An informed, provocative, astute consideration of salvific alternatives to contemporary policing and imprisonment.
-- Starred Review, Kirkus
[Purnell] draws convincing parallels between the past and the present to demonstrate that today's policing systems are vestiges of this oppressive framework ... She is in such command of her material [that] even if you disagree with her, you are compelled to listen.-- The Guardian (UK)
Part memoir, part political and social commentary, the St. Louis native's genre-bending book demonstrates her road to adopting abolitionist politics and makes the argument for why the new abolitionism -- the push to end prisons and policing in the United States -- ought to be the future of the country.
-- Kovie Biakolo, Essence
For more than a century, activists in the United States have tried to reform the police. From community policing initiatives to increasing diversity, none of it has stopped the police from killing about three people a day. Millions of people continue to protest police violence because these solutions do not match the problem: the police cannot be reformed.
In Becoming Abolitionists,
Purnell draws from her experiences as a lawyer, writer, and organizer initially skeptical about police abolition. She saw too much sexual violence and buried too many friends to consider getting rid of police in her hometown of St. Louis, let alone the nation. But the police were a placebo. Calling them felt like something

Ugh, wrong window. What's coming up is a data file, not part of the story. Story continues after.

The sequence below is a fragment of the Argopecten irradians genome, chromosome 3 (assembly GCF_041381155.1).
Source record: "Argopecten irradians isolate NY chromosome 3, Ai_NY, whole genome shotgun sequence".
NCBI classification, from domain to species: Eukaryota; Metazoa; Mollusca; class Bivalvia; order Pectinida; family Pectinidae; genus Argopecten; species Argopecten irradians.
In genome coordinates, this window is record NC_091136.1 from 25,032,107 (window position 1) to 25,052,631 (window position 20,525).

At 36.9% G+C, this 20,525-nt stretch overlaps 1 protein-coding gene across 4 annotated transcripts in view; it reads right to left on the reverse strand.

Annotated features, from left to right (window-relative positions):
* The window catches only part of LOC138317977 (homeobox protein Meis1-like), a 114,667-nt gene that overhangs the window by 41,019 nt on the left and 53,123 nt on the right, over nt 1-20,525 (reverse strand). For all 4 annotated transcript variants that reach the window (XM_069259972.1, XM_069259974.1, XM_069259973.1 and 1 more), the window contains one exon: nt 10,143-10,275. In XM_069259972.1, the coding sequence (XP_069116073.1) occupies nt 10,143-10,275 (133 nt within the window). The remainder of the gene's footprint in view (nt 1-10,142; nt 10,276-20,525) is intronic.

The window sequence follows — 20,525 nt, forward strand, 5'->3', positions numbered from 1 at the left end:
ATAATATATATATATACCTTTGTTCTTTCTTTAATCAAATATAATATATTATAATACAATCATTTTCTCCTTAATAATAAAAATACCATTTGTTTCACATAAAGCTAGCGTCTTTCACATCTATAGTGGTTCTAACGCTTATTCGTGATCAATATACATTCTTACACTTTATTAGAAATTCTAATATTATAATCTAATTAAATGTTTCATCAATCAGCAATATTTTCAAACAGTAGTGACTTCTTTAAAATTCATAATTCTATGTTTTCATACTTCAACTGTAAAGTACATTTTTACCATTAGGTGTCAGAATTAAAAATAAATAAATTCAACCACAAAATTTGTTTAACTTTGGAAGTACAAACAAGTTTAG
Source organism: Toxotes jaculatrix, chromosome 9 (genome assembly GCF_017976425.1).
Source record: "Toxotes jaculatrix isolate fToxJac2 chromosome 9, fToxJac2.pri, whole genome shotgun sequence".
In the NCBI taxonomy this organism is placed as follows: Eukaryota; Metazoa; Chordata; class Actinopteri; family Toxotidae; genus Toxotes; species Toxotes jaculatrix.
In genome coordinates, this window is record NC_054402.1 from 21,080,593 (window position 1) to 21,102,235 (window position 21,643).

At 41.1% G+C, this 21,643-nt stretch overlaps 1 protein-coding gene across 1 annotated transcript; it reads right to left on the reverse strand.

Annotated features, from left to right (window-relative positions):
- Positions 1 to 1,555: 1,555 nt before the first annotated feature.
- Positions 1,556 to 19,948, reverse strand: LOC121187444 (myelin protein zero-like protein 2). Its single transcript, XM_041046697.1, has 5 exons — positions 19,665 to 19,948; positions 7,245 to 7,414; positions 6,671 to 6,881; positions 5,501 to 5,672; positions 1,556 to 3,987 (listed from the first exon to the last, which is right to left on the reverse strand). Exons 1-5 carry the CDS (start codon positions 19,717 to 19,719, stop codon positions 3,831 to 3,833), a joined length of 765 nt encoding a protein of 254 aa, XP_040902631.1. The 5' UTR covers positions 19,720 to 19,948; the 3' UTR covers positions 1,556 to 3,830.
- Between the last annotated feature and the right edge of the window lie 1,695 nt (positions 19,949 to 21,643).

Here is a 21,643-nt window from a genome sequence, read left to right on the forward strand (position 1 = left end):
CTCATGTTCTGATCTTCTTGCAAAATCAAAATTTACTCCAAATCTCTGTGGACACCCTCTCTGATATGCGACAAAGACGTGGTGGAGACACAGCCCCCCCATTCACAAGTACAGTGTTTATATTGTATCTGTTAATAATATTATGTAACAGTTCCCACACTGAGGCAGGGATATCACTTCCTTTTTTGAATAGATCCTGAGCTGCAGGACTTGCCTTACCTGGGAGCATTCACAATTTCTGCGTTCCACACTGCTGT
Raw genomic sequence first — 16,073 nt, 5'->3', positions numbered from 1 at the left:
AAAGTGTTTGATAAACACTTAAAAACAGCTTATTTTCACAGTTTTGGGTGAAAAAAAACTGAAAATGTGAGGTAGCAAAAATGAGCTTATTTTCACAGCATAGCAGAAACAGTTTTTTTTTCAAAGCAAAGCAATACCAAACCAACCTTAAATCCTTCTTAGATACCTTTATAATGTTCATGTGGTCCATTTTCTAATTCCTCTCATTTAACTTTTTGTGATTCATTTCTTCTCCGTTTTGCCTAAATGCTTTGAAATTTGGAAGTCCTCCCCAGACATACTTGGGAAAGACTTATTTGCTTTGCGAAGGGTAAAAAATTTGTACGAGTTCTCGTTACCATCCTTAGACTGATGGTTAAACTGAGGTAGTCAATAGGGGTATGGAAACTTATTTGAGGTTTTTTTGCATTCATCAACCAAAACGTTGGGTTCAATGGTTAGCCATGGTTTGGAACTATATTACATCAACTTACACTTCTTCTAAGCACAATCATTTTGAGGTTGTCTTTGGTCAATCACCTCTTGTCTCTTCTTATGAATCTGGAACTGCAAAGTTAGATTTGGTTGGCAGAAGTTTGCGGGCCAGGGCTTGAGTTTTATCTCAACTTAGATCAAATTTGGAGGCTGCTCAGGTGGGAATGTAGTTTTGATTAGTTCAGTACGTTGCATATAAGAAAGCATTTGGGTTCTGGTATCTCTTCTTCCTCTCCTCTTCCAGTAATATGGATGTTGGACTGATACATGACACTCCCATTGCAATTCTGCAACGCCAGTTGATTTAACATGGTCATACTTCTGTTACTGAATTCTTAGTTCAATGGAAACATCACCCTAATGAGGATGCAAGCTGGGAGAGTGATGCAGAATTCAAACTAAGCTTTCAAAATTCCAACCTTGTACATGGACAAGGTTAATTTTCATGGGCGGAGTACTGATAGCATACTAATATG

, and something feels like everything when the other option seems like nothing.
Purnell details how multi-racial social movements rooted in rebellion, risk-taking, and revolutionary love pushed her and a generation of activists toward abolition. The book travels across geography and time, and offers lessons that activists have learned from Ferguson to South Africa, from Reconstruction to contemporary protests against police shootings.
Here, Purnell argues that police can not be reformed and invites readers to envision new systems that work to address the root causes of violence. Becoming Abolitionists
shows that abolition is not solely about getting rid of police, but a commitment to create and support different answers to the problem of harm in society, and, most excitingly, an opportunity to reduce and eliminate harm in the first place.
About the Author
Derecka Purnell is a human rights lawyer, writer, and organizer. She received her JD from Harvard Law School, and works to end police and prison violence by providing legal assistance, research, and training to community-based organizations through an abolitionist framework. Her work and writing has been featured in the New York Times, NPR, The Atlantic, the Boston Globe, Harper's Bazaar, Cosmopolitan, The Appeal, Truthout, Slate, and many other publications. Derecka is currently a columnist at the Guardian.